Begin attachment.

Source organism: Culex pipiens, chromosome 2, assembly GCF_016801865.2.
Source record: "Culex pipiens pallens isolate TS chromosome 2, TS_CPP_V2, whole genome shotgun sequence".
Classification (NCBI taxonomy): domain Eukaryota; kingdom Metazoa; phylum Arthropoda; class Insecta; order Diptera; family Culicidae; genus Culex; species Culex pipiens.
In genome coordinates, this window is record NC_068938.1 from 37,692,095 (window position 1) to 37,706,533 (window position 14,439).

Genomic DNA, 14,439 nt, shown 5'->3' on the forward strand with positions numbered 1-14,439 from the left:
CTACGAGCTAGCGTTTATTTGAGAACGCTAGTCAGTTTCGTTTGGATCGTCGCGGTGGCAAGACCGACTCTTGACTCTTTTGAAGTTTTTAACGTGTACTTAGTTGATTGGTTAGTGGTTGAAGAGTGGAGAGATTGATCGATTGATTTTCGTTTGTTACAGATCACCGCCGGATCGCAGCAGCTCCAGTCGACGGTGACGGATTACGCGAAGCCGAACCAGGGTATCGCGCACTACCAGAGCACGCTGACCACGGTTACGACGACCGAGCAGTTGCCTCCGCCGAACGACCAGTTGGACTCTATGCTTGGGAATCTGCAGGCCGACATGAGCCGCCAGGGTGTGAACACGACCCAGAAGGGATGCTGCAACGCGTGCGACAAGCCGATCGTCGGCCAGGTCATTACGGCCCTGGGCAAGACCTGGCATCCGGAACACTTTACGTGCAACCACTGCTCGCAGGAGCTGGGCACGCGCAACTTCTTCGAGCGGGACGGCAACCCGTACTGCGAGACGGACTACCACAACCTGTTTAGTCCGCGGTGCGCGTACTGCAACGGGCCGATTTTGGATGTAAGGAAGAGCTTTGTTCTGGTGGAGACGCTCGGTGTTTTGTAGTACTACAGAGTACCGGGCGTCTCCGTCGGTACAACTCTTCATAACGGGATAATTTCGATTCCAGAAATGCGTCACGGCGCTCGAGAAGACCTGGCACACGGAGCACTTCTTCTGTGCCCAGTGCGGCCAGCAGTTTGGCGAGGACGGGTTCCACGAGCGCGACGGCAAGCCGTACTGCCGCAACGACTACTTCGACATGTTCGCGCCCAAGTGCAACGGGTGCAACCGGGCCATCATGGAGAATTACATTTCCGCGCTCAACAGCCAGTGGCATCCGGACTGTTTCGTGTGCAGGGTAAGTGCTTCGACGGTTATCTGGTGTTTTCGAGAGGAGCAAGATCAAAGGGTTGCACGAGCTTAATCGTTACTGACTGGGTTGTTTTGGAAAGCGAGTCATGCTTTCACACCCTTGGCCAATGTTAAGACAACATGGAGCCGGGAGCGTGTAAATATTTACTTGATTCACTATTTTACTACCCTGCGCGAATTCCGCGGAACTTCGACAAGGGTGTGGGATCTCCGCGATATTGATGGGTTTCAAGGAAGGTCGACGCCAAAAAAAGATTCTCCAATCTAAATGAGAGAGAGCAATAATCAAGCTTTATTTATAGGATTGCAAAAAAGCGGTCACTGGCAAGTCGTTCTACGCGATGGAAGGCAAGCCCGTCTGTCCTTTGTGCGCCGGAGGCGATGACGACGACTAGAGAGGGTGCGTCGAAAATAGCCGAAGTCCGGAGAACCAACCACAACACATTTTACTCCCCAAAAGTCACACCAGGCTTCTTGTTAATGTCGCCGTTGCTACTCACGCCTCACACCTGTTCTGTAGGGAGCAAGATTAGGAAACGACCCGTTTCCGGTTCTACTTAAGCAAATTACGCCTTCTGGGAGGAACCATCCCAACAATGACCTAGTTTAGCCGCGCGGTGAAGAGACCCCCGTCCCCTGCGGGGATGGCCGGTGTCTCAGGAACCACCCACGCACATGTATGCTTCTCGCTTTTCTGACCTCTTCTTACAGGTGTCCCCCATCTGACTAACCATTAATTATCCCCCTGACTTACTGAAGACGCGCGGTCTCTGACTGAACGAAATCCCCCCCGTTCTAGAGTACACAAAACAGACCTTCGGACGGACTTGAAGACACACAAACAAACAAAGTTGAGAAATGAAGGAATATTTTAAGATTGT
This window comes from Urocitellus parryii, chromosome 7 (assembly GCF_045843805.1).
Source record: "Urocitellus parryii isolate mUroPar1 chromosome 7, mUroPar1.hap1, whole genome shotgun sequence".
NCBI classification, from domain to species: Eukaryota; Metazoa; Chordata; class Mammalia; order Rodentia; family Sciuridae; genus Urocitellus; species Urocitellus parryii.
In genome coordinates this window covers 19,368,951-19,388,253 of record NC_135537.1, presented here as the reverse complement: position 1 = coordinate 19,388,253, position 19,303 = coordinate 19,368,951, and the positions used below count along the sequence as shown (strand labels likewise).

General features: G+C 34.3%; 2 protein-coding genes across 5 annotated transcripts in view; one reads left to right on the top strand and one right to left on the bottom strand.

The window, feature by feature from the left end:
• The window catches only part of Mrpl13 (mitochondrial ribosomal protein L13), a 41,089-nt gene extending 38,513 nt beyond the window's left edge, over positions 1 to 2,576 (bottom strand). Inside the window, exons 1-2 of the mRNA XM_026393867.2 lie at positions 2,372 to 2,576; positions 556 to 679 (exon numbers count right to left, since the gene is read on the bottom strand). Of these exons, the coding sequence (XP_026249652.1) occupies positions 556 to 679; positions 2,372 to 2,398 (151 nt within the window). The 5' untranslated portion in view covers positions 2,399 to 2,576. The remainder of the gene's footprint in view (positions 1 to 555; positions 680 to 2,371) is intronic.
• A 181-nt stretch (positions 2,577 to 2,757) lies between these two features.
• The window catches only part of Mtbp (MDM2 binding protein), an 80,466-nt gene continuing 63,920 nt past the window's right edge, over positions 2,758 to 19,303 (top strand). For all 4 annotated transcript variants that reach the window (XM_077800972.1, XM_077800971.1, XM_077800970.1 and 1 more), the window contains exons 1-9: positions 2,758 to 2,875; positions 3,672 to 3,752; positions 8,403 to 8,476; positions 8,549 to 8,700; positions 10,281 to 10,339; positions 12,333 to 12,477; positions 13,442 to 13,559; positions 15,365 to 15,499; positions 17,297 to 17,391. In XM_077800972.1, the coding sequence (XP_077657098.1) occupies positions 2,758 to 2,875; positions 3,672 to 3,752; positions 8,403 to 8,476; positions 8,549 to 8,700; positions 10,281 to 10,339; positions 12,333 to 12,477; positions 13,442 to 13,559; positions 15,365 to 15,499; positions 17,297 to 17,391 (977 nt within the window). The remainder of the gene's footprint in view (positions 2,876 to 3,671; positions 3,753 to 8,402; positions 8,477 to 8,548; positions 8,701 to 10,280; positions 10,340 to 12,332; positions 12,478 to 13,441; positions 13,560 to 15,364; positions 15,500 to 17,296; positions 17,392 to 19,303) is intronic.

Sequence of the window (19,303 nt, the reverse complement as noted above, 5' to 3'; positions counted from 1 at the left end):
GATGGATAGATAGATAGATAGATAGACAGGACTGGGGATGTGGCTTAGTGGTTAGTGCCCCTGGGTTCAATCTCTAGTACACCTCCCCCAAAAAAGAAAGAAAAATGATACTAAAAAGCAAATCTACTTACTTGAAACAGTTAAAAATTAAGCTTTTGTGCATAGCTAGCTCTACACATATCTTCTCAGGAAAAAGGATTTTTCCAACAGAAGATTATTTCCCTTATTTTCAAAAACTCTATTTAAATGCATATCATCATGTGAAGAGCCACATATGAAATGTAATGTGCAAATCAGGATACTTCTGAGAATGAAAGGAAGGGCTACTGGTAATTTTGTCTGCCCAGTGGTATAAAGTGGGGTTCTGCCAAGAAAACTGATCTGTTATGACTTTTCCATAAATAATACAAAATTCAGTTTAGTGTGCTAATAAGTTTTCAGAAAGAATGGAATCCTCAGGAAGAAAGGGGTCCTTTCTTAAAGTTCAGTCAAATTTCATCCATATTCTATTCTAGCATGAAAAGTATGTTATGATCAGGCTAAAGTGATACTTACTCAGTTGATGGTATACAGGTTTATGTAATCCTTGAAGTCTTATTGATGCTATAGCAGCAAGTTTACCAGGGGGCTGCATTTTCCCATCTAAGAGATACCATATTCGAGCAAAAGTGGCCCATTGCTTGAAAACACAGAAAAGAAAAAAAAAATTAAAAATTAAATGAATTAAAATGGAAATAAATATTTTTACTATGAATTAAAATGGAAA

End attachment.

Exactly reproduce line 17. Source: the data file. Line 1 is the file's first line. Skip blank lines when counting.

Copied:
GATGGATAGATAGATAGATAGATAGACAGGACTGGGGATGTGGCTTAGTGGTTAGTGCCCCTGGGTTCAATCTCTAGTACACCTCCCCCAAAAAAGAAAGAAAAATGATACTAAAAAGCAAATCTACTTACTTGAAACAGTTAAAAATTAAGCTTTTGTGCATAGCTAGCTCTACACATATCTTCTCAGGAAAAAGGATTTTTCCAACAGAAGATTATTTCCCTTATTTTCAAAAACTCTATTTAAATGCATATCATCATGTGAAGAGCCACATATGAAATGTAATGTGCAAATCAGGATACTTCTGAGAATGAAAGGAAGGGCTACTGGTAATTTTGTCTGCCCAGTGGTATAAAGTGGGGTTCTGCCAAGAAAACTGATCTGTTATGACTTTTCCATAAATAATACAAAATTCAGTTTAGTGTGCTAATAAGTTTTCAGAAAGAATGGAATCCTCAGGAAGAAAGGGGTCCTTTCTTAAAGTTCAGTCAAATTTCATCCATATTCTATTCTAGCATGAAAAGTATGTTATGATCAGGCTAAAGTGATACTTACTCAGTTGATGGTATACAGGTTTATGTAATCCTTGAAGTCTTATTGATGCTATAGCAGCAAGTTTACCAGGGGGCTGCATTTTCCCATCTAAGAGATACCATATTCGAGCAAAAGTGGCCCATTGCTTGAAAACACAGAAAAGAAAAAAAAAATTAAAAATTAAATGAATTAAAATGGAAATAAATATTTTTACTATGAATTAAAATGGAAA